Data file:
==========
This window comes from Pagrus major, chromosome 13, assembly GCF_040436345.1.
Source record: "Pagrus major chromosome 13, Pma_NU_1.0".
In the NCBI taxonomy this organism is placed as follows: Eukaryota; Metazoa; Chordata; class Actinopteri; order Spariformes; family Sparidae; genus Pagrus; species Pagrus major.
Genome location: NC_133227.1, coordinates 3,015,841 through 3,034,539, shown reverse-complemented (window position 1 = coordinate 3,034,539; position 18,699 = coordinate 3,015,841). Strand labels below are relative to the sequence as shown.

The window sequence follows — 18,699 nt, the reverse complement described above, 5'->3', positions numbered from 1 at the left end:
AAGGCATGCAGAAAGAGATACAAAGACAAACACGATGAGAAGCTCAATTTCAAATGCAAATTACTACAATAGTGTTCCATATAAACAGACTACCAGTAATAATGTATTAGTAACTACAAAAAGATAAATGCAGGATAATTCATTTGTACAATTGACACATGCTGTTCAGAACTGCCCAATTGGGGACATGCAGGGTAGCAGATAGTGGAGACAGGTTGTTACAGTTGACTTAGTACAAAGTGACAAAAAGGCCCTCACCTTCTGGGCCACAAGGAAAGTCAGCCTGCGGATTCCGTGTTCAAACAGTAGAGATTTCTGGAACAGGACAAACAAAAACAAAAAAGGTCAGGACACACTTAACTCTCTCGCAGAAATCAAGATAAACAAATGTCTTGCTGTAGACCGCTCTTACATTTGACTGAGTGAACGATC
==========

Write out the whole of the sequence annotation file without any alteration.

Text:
This window comes from Pagrus major, chromosome 13, assembly GCF_040436345.1.
Source record: "Pagrus major chromosome 13, Pma_NU_1.0".
In the NCBI taxonomy this organism is placed as follows: Eukaryota; Metazoa; Chordata; class Actinopteri; order Spariformes; family Sparidae; genus Pagrus; species Pagrus major.
Genome location: NC_133227.1, coordinates 3,015,841 through 3,034,539, shown reverse-complemented (window position 1 = coordinate 3,034,539; position 18,699 = coordinate 3,015,841). Strand labels below are relative to the sequence as shown.

The window sequence follows — 18,699 nt, the reverse complement described above, 5'->3', positions numbered from 1 at the left end:
AAGGCATGCAGAAAGAGATACAAAGACAAACACGATGAGAAGCTCAATTTCAAATGCAAATTACTACAATAGTGTTCCATATAAACAGACTACCAGTAATAATGTATTAGTAACTACAAAAAGATAAATGCAGGATAATTCATTTGTACAATTGACACATGCTGTTCAGAACTGCCCAATTGGGGACATGCAGGGTAGCAGATAGTGGAGACAGGTTGTTACAGTTGACTTAGTACAAAGTGACAAAAAGGCCCTCACCTTCTGGGCCACAAGGAAAGTCAGCCTGCGGATTCCGTGTTCAAACAGTAGAGATTTCTGGAACAGGACAAACAAAAACAAAAAAGGTCAGGACACACTTAACTCTCTCGCAGAAATCAAGATAAACAAATGTCTTGCTGTAGACCGCTCTTACATTTGACTGAGTGAACGATC